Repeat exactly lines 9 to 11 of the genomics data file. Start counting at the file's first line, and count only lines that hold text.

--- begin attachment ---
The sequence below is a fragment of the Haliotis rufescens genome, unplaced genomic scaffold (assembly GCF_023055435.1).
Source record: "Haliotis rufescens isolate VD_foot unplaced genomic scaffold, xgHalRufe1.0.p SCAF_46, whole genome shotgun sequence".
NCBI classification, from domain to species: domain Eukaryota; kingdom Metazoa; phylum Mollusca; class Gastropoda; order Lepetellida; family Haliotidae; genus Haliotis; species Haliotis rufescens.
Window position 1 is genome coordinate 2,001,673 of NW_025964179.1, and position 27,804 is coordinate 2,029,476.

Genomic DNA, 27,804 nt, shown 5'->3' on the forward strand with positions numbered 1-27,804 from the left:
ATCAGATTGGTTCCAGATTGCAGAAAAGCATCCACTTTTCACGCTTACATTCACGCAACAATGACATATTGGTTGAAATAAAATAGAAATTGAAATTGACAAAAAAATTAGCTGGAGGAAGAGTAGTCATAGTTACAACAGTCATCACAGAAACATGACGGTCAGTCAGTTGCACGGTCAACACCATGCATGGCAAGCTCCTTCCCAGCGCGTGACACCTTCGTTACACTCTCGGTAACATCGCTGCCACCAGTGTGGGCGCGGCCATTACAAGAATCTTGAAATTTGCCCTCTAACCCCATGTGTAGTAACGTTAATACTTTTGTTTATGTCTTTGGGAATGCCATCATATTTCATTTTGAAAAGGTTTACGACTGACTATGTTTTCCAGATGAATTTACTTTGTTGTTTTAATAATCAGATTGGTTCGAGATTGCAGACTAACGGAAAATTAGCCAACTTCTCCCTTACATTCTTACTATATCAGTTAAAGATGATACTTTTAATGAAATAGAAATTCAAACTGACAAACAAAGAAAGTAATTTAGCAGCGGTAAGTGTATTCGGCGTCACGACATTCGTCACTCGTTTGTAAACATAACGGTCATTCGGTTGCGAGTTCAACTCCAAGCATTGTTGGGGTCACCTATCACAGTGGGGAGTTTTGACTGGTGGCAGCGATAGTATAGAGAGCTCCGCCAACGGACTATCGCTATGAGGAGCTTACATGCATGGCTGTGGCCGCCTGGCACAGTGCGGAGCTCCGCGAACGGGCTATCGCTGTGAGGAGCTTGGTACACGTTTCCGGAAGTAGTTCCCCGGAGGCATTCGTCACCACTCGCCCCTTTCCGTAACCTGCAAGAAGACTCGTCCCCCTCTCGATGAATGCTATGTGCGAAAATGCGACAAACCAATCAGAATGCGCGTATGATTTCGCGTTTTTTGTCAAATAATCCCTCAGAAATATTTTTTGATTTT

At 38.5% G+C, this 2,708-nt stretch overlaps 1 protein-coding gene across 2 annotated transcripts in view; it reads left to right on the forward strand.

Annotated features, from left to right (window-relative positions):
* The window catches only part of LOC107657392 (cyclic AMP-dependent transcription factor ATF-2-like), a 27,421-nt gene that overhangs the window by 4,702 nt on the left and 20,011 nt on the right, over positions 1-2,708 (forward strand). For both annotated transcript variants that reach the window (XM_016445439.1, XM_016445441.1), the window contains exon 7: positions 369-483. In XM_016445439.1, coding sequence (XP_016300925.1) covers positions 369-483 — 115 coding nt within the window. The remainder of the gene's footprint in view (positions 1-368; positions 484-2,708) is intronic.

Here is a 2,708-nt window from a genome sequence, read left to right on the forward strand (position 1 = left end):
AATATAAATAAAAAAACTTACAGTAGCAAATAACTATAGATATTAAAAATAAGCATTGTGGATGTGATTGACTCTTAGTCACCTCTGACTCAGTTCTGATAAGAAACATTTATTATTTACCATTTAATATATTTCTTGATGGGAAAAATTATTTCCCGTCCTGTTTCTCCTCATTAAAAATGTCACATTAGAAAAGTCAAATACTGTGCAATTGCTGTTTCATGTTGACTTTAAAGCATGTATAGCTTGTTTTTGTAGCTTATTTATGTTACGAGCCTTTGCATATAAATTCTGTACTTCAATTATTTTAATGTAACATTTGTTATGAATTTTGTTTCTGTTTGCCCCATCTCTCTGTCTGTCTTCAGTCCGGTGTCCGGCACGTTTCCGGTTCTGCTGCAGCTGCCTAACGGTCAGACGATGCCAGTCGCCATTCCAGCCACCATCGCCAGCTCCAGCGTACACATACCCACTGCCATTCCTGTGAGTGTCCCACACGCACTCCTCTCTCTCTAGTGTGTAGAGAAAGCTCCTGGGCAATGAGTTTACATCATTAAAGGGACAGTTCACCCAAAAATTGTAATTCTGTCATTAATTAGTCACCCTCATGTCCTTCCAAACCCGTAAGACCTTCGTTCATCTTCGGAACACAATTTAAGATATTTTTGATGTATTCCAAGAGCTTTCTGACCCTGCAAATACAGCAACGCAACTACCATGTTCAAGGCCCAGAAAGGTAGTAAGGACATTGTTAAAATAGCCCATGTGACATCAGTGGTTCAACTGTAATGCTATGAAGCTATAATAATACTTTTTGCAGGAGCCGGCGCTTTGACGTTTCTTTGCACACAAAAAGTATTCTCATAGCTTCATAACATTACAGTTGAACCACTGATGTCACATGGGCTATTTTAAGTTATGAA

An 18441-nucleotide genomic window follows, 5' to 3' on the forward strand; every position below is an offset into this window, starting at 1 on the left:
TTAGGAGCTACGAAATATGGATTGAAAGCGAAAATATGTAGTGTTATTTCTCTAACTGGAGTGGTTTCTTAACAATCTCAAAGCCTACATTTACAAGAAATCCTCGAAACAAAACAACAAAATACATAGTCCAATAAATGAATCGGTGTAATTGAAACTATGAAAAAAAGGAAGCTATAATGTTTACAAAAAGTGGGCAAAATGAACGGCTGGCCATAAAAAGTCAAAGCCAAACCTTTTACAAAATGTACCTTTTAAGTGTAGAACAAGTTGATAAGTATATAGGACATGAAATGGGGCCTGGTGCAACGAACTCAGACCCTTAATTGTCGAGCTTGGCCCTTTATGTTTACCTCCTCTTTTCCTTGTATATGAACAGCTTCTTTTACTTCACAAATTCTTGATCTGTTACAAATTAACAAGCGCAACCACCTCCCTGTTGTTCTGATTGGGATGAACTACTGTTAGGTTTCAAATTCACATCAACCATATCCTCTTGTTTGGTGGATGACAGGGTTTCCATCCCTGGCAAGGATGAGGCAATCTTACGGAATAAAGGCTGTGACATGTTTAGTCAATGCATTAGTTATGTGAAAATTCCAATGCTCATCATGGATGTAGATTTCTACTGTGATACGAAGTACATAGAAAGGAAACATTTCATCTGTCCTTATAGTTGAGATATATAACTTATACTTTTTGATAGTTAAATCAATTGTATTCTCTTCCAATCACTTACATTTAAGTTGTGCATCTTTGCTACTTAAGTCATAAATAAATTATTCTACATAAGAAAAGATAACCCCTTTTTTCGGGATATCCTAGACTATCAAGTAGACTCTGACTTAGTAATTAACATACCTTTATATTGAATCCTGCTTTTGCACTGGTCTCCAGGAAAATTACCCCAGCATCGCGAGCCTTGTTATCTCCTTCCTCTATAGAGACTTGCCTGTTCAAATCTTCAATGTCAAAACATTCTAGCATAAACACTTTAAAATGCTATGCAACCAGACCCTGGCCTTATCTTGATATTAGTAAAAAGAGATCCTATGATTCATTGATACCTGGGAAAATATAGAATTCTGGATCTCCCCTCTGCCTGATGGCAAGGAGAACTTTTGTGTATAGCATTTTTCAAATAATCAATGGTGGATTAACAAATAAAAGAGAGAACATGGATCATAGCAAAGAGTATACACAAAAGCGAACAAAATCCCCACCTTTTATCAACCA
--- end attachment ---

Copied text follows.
* The window catches only part of LOC107657392 (cyclic AMP-dependent transcription factor ATF-2-like), a 27,421-nt gene that overhangs the window by 4,702 nt on the left and 20,011 nt on the right, over positions 1-2,708 (forward strand). For both annotated transcript variants that reach the window (XM_016445439.1, XM_016445441.1), the window contains exon 7: positions 369-483. In XM_016445439.1, coding sequence (XP_016300925.1) covers positions 369-483 — 115 coding nt within the window. The remainder of the gene's footprint in view (positions 1-368; positions 484-2,708) is intronic.

Here is a 2,708-nt window from a genome sequence, read left to right on the forward strand (position 1 = left end):
AATATAAATAAAAAAACTTACAGTAGCAAATAACTATAGATATTAAAAATAAGCATTGTGGATGTGATTGACTCTTAGTCACCTCTGACTCAGTTCTGATAAGAAACATTTATTATTTACCATTTAATATATTTCTTGATGGGAAAAATTATTTCCCGTCCTGTTTCTCCTCATTAAAAATGTCACATTAGAAAAGTCAAATACTGTGCAATTGCTGTTTCATGTTGACTTTAAAGCATGTATAGCTTGTTTTTGTAGCTTATTTATGTTACGAGCCTTTGCATATAAATTCTGTACTTCAATTATTTTAATGTAACATTTGTTATGAATTTTGTTTCTGTTTGCCCCATCTCTCTGTCTGTCTTCAGTCCGGTGTCCGGCACGTTTCCGGTTCTGCTGCAGCTGCCTAACGGTCAGACGATGCCAGTCGCCATTCCAGCCACCATCGCCAGCTCCAGCGTACACATACCCACTGCCATTCCTGTGAGTGTCCCACACGCACTCCTCTCTCTCTAGTGTGTAGAGAAAGCTCCTGGGCAATGAGTTTACATCATTAAAGGGACAGTTCACCCAAAAATTGTAATTCTGTCATTAATTAGTCACCCTCATGTCCTTCCAAACCCGTAAGACCTTCGTTCATCTTCGGAACACAATTTAAGATATTTTTGATGTATTCCAAGAGCTTTCTGACCCTGCAAATACAGCAACGCAACTACCATGTTCAAGGCCCAGAAAGGTAGTAAGGACATTGTTAAAATAGCCCATGTGACATCAGTGGTTCAACTGTAATGCTATGAAGCTATAATAATACTTTTTGCAGGAGCCGGCGCTTTGACGTTTCTTTGCACACAAAAAGTATTCTCATAGCTTCATAACATTACAGTTGAACCACTGATGTCACATGGGCTATTTTAAGTTATGAA